Prime-working-age women (25-54) were also slightly more likely to be caring for others financially (17%) than men (16%); women also were more likely to have minor children living with them (48%) than men (36%). Further, women provided close to 70% of child care during standard working hours.
Per our estimates using IPUMS CPS data, mothers and fathers living with their adult and minor children had similar unemployment rates, but the unemployment rate for mothers spiked more in the early months of the pandemic and remained higher as of November, as shown in the figure below. Black women were also taking on more responsibility as caregivers: Half of Black households with minor children are led by single women, who often juggle child care and virtual schooling with paid work.Federal Reserve Board’s Survey of Consumer Finances (2019) and authors’ calculations.
For single women, financial difficulties experienced during the pandemic are compounded by child care costs, which are already burdensome for many families. For example, average yearly infant care in Missouri is $10,041; the median family income is $58,329. Thus, Missouri’s average infant care costs are 17% of median income, about 10 percentage points higher than what is considered affordable.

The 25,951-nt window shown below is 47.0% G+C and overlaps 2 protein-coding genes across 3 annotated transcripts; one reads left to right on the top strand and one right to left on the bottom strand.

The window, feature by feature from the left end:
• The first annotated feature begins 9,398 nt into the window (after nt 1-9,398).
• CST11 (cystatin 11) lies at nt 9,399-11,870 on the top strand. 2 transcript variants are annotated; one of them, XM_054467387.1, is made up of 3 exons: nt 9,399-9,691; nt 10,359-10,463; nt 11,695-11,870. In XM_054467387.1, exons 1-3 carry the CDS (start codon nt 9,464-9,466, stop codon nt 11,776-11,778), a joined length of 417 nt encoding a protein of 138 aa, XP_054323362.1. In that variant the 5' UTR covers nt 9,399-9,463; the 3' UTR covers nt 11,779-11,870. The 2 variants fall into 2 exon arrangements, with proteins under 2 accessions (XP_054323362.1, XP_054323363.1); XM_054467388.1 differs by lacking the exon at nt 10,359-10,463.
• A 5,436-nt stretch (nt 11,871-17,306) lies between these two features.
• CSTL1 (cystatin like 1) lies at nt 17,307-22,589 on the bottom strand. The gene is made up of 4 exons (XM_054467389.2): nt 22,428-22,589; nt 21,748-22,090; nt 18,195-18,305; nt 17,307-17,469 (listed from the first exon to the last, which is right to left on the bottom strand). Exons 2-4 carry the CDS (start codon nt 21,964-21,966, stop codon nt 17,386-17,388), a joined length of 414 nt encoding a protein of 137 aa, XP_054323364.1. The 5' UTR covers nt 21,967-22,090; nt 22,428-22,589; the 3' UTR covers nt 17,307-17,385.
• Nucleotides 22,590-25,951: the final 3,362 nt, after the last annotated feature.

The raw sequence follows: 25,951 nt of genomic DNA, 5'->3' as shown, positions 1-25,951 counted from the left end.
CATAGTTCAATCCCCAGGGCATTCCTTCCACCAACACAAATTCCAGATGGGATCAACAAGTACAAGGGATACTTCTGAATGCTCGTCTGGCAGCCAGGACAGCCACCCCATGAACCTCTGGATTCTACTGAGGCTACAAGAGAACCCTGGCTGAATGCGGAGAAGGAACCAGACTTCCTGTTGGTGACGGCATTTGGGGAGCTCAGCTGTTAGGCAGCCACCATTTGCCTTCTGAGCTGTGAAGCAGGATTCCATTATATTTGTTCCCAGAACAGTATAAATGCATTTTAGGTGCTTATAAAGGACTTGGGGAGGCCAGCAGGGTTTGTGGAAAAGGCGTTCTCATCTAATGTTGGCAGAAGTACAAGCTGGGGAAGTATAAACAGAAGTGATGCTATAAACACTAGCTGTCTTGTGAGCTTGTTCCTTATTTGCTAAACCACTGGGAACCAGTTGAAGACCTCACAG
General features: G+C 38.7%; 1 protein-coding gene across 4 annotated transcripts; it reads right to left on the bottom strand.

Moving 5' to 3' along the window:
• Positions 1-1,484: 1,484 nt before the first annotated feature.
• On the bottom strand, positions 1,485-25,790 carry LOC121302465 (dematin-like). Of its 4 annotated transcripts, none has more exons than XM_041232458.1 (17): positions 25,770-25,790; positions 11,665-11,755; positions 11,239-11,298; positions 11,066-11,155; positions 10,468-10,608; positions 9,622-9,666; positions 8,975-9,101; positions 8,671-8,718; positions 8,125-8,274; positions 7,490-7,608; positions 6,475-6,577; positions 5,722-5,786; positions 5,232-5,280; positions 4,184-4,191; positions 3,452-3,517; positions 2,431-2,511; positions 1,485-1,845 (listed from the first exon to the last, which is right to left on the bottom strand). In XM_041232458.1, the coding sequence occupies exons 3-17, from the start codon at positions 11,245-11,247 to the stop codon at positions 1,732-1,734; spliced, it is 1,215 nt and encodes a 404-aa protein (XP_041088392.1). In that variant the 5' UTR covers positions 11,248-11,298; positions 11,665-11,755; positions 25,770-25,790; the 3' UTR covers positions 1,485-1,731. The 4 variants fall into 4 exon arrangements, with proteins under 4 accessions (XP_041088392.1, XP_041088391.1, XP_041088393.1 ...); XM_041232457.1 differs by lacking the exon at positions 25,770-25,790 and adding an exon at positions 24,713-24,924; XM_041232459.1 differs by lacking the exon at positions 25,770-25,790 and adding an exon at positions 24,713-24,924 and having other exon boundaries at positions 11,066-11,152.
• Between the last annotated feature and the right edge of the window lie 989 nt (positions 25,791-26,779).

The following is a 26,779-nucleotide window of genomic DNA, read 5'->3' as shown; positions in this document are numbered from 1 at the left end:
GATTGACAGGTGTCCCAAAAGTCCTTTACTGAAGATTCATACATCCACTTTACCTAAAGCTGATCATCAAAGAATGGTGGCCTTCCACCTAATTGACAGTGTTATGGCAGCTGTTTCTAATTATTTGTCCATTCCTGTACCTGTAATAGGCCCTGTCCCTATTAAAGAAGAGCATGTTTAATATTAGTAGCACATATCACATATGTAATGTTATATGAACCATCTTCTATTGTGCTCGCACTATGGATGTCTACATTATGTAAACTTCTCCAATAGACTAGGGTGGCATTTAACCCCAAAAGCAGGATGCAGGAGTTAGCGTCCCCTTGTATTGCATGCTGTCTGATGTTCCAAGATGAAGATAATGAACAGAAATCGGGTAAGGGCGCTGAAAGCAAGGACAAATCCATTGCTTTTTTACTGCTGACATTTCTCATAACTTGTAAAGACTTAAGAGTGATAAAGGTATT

A growing body of research shows the positive effects of quality, affordable and accessible child care on children, working mothers and the economy. Further, some recent research shows policies supporting such child care could also help enable racial and gender equity (PDF) among working women.
During the pandemic, states’ unemployment insurance programs, combined with federal Pandemic Unemployment Compensation, have allowed for continued income to millions of households over the last eight months. However, due to intention in design, unemployment programs are a short-term solution, though many families face longer-term financial struggles and will continue needing assistance.
Further, unemployment assistance does not replace opportunity for upward mobility, as leaving the labor market and rejoining may lower a worker’s earnings trajectory. Other programs, like the Paycheck Protection Program, sought to keep workers on their existing payrolls through forgivable loans during the pandemic’s early stages, but evidence is unknown on its long-term effectiveness.
As the pandemic continues to upset work and home life, women of color, younger women and less educated women remain more likely to lose a job or work hours and shoulder the burden of closed or virtual schools and day cares. Further, the outsized implications of a pandemic recession on women’s employment undercuts the ability of families to weather financial shocks. The recession could also have a long-term impact on the progress working women have made in the U.S. labor market.
* This post was updated to clarify the time period as the COVID-19 recession.